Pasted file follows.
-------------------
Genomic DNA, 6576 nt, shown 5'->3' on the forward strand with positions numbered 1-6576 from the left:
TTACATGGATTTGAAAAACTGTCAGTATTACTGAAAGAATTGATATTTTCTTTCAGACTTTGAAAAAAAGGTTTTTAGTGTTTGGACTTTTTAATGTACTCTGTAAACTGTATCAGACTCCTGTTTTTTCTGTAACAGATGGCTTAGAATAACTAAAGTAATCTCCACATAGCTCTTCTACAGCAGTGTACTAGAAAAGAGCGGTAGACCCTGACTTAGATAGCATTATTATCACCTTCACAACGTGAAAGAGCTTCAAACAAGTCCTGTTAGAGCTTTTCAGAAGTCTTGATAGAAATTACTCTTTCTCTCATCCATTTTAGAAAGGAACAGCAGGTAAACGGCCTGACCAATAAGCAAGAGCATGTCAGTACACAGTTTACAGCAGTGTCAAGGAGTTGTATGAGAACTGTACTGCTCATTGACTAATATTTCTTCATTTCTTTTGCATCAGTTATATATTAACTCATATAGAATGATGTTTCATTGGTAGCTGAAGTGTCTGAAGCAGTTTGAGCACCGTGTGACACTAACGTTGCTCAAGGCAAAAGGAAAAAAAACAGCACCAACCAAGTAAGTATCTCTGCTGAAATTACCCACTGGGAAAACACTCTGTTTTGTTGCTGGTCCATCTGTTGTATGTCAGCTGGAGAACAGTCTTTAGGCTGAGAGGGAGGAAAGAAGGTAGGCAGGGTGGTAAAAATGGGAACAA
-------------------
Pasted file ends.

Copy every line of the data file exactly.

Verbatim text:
Genomic DNA, 6576 nt, shown 5'->3' on the forward strand with positions numbered 1-6576 from the left:
TTACATGGATTTGAAAAACTGTCAGTATTACTGAAAGAATTGATATTTTCTTTCAGACTTTGAAAAAAAGGTTTTTAGTGTTTGGACTTTTTAATGTACTCTGTAAACTGTATCAGACTCCTGTTTTTTCTGTAACAGATGGCTTAGAATAACTAAAGTAATCTCCACATAGCTCTTCTACAGCAGTGTACTAGAAAAGAGCGGTAGACCCTGACTTAGATAGCATTATTATCACCTTCACAACGTGAAAGAGCTTCAAACAAGTCCTGTTAGAGCTTTTCAGAAGTCTTGATAGAAATTACTCTTTCTCTCATCCATTTTAGAAAGGAACAGCAGGTAAACGGCCTGACCAATAAGCAAGAGCATGTCAGTACACAGTTTACAGCAGTGTCAAGGAGTTGTATGAGAACTGTACTGCTCATTGACTAATATTTCTTCATTTCTTTTGCATCAGTTATATATTAACTCATATAGAATGATGTTTCATTGGTAGCTGAAGTGTCTGAAGCAGTTTGAGCACCGTGTGACACTAACGTTGCTCAAGGCAAAAGGAAAAAAAACAGCACCAACCAAGTAAGTATCTCTGCTGAAATTACCCACTGGGAAAACACTCTGTTTTGTTGCTGGTCCATCTGTTGTATGTCAGCTGGAGAACAGTCTTTAGGCTGAGAGGGAGGAAAGAAGGTAGGCAGGGTGGTAAAAATGGGAACAA